I started as a Junior Software Engineer building Android apps, and soon after landed an opportunity at an early-stage startup. When that didn’t work out, I worked as a sub-contractor with a mate helping him build apps.

After he quit freelancing I decided to run my own gig, which was my formal foray into iOS apps professionally.

Over time I realised when it comes to client work, you never have complete autonomy over the end product. This can be a good thing, but also demoralising watching months of hard work not propel people to higher places, because of decisions outside your control.

I hadn’t created my own “proper” app up until now, with the level of autonomy I desired. Weekend projects & soundboards don’t count. But I wanted to apply my knowledge and perspective on what I think makes a great mobile product.

I discovered the iOS Indie Community through pure luck. After publishing my first mobile marketing article and sharing it around, I was fortunate to have it featured in Week 322 of iOS Goodies run by Marius Constantinescu.

It attracted the most attention of something I had ever shared on the internet and was punching myself I didn’t do this years ago!

As I read through the newsletter, a fascinating article sitting below mine “Zero to App in One Month” had been published by an indie developer. I reached out on Twitter for a chat and follow, and because my account had been neglected for the last 8 years, my feed was instantly plastered with indie content!

What I didn't realise then, was that this person was the indie super ⭐️ Shihab - a.k.a JPEGuin!

From that day, I went down a rabbit hole replacing breakfast cereal with indie content. 🥣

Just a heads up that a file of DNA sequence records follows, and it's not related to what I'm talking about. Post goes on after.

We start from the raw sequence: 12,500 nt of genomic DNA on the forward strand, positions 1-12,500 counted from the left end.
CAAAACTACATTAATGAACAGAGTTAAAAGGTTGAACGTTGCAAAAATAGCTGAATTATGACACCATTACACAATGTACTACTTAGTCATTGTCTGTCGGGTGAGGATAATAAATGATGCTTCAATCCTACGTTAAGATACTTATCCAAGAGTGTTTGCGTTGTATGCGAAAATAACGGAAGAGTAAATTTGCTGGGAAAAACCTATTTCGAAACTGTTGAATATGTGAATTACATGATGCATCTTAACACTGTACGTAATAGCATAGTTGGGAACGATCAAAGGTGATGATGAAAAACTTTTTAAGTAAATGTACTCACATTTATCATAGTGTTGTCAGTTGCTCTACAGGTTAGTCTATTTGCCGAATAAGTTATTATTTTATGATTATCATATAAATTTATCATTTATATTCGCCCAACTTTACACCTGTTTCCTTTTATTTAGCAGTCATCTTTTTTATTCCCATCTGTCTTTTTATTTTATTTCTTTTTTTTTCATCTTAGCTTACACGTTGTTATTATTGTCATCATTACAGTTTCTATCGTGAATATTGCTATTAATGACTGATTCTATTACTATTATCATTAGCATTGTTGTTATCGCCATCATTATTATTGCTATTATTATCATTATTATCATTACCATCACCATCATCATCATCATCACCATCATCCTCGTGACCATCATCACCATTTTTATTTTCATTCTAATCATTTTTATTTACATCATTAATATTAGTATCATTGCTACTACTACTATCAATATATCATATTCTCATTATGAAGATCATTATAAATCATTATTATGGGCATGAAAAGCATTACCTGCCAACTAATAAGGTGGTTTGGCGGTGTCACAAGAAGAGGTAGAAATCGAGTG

Discovering a niche

Over my new breakfast, I learnt that it’s still possible to carve out your corner in the App Store, even 10 years after the gold rush. But you need to consider many areas for a fighting chance.

Luckily working for myself and with startups, I’ve experienced first hand what it’s like wearing many hats. I felt compelled to challenge this assumption, but then remembered I’m REALLY 💩 at coming up with great app ideas!

I’ve been working from home since March 2019, but I was at a coworking space for 3 years beforehand. I found myself in a focus group where we’d catch up once a week to talk about our businesses, and long story short - that didn’t work out, but some of us kept in contact.

We created a Discord server to hang out on video chat whilst we worked from home, to simulate sitting at the same table. We stumbled upon a rudimentary Pomodoro chatbot to help encourage us to do focused work.

If you’re a fan of Discord (or Slack - similar but less business-ey), you’d know chatbots are a big thing. We figured it’s worth setting it up to see if it’ll help keep us accountable, even though Pomodoro’s never worked for me in the past.

To operate the bot, we had to enter commands for starting a session and when to take breaks.

We soon realised it wasn’t really a Pomodoro bot, but a glorified notification bot that reminds you at certain times.

As time passed, it became a pain copy-pasting the same commands over and over. Then I realised… this is a real problem that I can solve for myself and my mate! Could this be the app idea I’ve been searching for? 🤔